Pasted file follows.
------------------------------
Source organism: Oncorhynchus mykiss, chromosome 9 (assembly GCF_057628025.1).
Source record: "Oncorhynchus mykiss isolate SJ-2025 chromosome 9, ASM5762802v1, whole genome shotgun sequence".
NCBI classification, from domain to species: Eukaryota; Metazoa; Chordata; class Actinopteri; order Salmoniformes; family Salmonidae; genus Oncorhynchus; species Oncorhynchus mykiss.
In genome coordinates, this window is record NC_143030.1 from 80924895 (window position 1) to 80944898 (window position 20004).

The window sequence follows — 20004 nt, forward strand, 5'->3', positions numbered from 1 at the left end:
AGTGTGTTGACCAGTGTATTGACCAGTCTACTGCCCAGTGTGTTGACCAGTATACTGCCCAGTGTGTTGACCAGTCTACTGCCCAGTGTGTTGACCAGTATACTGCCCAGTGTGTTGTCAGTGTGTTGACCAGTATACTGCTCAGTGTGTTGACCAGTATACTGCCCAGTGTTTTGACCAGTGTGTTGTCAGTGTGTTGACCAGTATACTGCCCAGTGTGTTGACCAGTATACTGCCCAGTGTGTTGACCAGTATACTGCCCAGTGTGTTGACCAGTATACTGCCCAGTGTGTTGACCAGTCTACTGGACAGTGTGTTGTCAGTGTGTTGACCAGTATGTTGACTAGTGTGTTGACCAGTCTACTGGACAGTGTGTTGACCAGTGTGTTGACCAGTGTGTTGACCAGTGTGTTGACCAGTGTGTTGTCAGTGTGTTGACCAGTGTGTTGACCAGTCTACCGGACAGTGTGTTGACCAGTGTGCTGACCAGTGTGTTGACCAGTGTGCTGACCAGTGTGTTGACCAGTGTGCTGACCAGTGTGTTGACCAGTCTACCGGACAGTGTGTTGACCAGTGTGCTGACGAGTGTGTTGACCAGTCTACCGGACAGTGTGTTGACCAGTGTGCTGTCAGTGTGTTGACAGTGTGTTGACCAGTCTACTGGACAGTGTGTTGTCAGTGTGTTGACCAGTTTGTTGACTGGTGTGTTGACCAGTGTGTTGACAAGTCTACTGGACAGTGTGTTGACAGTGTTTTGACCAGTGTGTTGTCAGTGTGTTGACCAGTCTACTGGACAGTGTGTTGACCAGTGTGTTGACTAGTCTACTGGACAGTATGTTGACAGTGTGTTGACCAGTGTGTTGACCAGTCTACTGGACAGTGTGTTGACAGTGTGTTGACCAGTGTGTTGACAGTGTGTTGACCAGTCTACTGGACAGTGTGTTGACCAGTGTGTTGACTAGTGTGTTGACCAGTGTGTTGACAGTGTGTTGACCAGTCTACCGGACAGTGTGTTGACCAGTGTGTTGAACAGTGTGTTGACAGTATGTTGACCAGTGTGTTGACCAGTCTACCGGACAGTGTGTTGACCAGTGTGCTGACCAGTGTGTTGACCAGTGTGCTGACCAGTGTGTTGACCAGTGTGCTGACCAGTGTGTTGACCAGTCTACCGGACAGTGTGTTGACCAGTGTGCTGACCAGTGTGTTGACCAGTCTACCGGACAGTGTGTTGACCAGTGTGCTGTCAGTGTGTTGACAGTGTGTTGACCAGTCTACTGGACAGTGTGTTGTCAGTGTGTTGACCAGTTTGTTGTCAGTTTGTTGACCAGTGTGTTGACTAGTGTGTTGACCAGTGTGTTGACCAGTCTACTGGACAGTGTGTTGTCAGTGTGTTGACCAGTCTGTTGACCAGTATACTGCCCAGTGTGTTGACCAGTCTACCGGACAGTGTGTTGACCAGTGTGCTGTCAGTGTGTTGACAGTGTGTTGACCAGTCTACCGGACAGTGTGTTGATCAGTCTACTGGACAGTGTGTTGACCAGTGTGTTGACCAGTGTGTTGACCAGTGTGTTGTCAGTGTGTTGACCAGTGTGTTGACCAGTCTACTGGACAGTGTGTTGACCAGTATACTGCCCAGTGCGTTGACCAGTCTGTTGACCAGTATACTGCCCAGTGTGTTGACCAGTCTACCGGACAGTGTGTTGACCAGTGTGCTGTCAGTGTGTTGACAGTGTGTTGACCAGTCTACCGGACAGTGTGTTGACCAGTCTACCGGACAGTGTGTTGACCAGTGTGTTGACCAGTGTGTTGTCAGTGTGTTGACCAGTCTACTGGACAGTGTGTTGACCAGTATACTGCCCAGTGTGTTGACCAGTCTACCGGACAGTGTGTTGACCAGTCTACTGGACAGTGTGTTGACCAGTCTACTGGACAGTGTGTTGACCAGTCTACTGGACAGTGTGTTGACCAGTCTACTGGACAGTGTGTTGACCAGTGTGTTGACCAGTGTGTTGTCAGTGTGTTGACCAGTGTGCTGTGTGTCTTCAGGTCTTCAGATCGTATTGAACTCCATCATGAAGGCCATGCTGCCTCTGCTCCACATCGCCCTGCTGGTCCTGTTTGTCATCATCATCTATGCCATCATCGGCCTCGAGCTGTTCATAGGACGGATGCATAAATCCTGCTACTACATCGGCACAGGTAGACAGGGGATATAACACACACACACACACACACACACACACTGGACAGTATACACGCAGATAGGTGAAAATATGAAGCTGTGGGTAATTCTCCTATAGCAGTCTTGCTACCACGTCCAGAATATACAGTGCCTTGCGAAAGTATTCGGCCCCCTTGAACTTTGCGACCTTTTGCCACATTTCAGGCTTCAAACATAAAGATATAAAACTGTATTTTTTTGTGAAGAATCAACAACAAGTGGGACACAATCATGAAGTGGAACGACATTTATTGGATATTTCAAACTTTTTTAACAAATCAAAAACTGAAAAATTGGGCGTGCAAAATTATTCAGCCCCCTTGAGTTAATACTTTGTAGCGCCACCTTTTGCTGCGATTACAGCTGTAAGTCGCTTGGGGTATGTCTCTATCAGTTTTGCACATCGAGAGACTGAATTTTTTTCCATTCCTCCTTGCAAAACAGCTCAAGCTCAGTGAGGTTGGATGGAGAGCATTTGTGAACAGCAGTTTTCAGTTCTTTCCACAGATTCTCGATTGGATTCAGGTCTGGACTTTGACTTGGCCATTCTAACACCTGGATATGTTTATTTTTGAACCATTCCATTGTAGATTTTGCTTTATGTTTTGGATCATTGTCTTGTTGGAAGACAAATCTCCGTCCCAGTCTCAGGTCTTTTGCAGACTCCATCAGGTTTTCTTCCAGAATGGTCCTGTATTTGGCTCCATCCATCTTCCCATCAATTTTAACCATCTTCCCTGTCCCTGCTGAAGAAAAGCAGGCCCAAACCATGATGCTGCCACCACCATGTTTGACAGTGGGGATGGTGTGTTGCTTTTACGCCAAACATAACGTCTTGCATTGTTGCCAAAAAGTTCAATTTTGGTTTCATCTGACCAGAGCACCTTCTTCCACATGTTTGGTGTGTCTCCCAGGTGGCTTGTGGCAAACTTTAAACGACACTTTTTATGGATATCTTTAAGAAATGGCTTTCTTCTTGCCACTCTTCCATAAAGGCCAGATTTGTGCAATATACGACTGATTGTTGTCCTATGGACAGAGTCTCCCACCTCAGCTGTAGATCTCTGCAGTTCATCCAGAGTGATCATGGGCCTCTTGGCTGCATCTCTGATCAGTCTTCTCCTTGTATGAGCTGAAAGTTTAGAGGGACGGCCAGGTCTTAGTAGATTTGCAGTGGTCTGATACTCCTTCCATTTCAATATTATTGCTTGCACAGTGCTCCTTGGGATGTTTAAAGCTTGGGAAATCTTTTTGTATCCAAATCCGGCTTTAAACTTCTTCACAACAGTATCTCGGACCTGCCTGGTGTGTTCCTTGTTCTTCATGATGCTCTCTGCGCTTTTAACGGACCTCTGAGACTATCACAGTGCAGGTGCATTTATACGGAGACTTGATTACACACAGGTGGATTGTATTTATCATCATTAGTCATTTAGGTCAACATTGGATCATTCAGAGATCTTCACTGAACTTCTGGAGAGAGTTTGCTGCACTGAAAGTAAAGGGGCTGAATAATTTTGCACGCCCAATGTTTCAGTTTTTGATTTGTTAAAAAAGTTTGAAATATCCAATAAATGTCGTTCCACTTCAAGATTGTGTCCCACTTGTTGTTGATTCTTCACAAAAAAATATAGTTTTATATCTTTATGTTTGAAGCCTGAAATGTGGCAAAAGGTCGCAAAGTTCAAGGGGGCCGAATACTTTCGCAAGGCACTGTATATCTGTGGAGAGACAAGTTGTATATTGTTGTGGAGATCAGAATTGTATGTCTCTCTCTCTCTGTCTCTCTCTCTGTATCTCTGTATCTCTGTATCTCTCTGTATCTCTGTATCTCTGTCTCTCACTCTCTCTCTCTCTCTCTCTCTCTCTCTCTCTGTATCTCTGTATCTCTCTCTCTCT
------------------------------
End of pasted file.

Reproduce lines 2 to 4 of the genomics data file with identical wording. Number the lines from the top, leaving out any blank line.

Source record: "Oncorhynchus mykiss isolate SJ-2025 chromosome 9, ASM5762802v1, whole genome shotgun sequence".
NCBI classification, from domain to species: Eukaryota; Metazoa; Chordata; class Actinopteri; order Salmoniformes; family Salmonidae; genus Oncorhynchus; species Oncorhynchus mykiss.
In genome coordinates, this window is record NC_143030.1 from 80924895 (window position 1) to 80944898 (window position 20004).